The cost of PFAS testing will vary from lab to lab. There are thousands of different PFAS compounds, and therefore many different PFAS "Testing Packages" (ie, 3 compounds, 19 compounds, 26 compounds etc.) Most labs will fall in the range of $250 to $550 per sample, which provides analysis of several of the most common PFAS compounds. Email us for current pricing at ARA's lab in NH.



The same chemical properties that make PFAS so effective, also make them very difficult remediate. Research is being conducted all over the world to find practical solutions to remove PFAS from the environment. Some promising PFAS remediation technologies include:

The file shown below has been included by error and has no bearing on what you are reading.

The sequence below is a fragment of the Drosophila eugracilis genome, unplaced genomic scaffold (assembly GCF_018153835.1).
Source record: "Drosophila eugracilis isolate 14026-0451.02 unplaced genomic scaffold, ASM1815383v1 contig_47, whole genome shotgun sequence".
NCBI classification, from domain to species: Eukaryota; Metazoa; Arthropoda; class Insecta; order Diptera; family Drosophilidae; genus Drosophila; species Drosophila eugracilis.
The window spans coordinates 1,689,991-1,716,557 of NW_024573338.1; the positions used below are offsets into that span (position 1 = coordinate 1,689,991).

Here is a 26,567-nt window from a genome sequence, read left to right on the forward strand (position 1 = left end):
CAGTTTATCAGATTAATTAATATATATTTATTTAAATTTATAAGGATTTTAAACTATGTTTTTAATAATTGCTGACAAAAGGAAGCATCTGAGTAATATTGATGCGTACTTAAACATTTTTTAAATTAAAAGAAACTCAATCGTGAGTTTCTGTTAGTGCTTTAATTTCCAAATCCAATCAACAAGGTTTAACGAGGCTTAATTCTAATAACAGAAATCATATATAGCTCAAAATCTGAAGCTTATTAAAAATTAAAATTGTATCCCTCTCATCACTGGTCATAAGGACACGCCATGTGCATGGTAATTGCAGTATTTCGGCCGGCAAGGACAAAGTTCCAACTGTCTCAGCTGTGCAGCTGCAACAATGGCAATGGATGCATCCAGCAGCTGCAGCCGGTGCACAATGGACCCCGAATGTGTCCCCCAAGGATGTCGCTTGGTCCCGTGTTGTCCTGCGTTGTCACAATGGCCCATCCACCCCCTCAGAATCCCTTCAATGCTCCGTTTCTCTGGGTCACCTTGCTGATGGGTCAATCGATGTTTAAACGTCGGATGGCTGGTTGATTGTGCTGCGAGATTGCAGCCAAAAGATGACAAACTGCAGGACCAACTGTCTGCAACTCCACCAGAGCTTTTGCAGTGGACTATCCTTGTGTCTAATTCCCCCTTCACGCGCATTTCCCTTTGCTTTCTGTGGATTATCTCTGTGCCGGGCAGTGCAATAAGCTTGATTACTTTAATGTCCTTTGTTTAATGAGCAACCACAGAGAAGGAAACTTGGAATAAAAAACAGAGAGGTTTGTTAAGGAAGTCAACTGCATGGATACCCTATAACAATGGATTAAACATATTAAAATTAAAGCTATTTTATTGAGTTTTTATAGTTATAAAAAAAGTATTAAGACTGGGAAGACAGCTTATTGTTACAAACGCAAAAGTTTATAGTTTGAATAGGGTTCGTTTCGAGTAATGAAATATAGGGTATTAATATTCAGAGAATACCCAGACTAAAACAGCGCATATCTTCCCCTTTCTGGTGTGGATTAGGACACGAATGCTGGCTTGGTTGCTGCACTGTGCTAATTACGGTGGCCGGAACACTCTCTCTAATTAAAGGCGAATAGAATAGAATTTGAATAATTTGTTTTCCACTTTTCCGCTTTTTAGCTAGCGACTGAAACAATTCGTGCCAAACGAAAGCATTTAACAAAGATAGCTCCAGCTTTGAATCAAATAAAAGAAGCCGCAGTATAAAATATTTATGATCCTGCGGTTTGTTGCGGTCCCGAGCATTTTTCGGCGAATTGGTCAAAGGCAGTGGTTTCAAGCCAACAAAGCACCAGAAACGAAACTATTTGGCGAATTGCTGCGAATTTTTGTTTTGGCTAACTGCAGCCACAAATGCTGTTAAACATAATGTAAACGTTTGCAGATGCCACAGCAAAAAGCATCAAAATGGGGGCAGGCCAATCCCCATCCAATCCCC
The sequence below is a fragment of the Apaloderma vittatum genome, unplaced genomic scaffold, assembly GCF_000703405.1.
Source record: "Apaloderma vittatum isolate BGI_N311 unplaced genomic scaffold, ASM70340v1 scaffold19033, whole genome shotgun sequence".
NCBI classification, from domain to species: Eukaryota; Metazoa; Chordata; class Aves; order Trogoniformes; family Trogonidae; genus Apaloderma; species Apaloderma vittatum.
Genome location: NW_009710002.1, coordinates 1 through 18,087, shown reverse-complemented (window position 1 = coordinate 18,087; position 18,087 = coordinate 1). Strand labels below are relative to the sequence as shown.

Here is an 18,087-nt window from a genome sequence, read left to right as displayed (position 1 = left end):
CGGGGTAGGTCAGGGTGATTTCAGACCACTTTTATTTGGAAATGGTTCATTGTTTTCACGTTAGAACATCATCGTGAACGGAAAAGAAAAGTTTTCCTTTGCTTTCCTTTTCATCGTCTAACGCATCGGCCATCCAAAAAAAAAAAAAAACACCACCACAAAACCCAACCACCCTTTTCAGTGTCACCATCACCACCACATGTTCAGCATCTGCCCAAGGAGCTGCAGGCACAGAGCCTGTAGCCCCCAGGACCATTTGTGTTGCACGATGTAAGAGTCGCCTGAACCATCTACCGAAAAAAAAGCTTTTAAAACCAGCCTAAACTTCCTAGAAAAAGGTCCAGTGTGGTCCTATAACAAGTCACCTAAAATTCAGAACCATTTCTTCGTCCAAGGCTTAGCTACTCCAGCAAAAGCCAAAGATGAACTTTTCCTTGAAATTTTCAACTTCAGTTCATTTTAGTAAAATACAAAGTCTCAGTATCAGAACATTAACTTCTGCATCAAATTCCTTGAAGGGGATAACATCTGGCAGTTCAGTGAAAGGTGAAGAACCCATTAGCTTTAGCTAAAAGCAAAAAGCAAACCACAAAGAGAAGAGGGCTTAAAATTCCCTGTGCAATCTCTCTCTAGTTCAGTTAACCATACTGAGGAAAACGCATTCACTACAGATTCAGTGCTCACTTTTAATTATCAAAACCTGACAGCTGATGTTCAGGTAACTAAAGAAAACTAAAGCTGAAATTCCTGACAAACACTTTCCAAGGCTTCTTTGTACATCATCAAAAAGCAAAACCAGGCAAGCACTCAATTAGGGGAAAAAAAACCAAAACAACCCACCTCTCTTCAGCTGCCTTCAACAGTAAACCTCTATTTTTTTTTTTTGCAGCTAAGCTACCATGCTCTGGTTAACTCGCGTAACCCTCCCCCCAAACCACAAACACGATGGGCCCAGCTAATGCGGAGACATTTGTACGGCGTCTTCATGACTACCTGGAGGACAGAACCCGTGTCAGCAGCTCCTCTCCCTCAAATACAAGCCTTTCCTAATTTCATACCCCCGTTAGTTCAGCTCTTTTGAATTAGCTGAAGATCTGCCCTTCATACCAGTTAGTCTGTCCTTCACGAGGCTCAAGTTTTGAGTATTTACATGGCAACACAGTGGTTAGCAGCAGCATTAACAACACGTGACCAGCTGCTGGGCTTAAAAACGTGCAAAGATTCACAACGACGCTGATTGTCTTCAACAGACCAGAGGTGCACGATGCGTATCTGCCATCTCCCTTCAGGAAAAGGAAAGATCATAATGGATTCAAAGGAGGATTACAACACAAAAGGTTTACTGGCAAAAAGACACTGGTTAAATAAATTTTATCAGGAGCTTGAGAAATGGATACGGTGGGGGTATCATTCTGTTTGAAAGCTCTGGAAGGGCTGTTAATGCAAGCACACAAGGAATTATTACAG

• activated carbon adsorption
  • ion exchange resins
  • high-pressure membranes


Drinking water treatment facilities, hospitals, large buildings, and homes can all benefit from these treatment options. Costs vary depending on the size and type of PFAS remediation system. It is recommended that you start by researching the companies that claim to provide PFAS remediation in your geographial location, and ask your local health department for information on PFAS removal. You can learn more about in-home water treatment filters via this link from the US EPA:



Since the discovery of PFAS contamination in the environment,  the use of PFAS in manufacturing in the United States has decreased significantly. However, detectable levels of PFAS have been found in the air, soil and water in most US states.